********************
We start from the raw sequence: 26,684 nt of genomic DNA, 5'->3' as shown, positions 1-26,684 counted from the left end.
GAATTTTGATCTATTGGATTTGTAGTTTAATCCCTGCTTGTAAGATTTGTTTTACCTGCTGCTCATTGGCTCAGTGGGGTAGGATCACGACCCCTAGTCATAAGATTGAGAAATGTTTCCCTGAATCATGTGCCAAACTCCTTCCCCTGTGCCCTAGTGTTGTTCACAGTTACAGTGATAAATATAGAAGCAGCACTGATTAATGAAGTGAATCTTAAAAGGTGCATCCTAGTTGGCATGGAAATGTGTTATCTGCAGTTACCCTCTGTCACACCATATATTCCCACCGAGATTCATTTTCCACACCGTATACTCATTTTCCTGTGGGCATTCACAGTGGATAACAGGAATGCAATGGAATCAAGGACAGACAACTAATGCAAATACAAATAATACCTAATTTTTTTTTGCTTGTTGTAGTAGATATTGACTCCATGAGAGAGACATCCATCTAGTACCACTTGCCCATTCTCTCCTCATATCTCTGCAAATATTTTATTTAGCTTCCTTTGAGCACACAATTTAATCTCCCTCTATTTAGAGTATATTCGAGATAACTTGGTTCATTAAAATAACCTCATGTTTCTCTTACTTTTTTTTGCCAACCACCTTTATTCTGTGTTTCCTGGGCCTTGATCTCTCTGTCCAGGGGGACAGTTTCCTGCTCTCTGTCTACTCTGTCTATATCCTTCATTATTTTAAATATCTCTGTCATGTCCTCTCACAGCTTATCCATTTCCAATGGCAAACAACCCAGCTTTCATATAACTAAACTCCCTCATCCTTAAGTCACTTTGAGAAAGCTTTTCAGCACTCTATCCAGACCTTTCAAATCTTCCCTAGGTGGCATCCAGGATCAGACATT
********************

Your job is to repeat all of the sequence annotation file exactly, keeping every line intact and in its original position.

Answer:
We start from the raw sequence: 26,684 nt of genomic DNA, 5'->3' as shown, positions 1-26,684 counted from the left end.
GAATTTTGATCTATTGGATTTGTAGTTTAATCCCTGCTTGTAAGATTTGTTTTACCTGCTGCTCATTGGCTCAGTGGGGTAGGATCACGACCCCTAGTCATAAGATTGAGAAATGTTTCCCTGAATCATGTGCCAAACTCCTTCCCCTGTGCCCTAGTGTTGTTCACAGTTACAGTGATAAATATAGAAGCAGCACTGATTAATGAAGTGAATCTTAAAAGGTGCATCCTAGTTGGCATGGAAATGTGTTATCTGCAGTTACCCTCTGTCACACCATATATTCCCACCGAGATTCATTTTCCACACCGTATACTCATTTTCCTGTGGGCATTCACAGTGGATAACAGGAATGCAATGGAATCAAGGACAGACAACTAATGCAAATACAAATAATACCTAATTTTTTTTTGCTTGTTGTAGTAGATATTGACTCCATGAGAGAGACATCCATCTAGTACCACTTGCCCATTCTCTCCTCATATCTCTGCAAATATTTTATTTAGCTTCCTTTGAGCACACAATTTAATCTCCCTCTATTTAGAGTATATTCGAGATAACTTGGTTCATTAAAATAACCTCATGTTTCTCTTACTTTTTTTTGCCAACCACCTTTATTCTGTGTTTCCTGGGCCTTGATCTCTCTGTCCAGGGGGACAGTTTCCTGCTCTCTGTCTACTCTGTCTATATCCTTCATTATTTTAAATATCTCTGTCATGTCCTCTCACAGCTTATCCATTTCCAATGGCAAACAACCCAGCTTTCATATAACTAAACTCCCTCATCCTTAAGTCACTTTGAGAAAGCTTTTCAGCACTCTATCCAGACCTTTCAAATCTTCCCTAGGTGGCATCCAGGATCAGACATT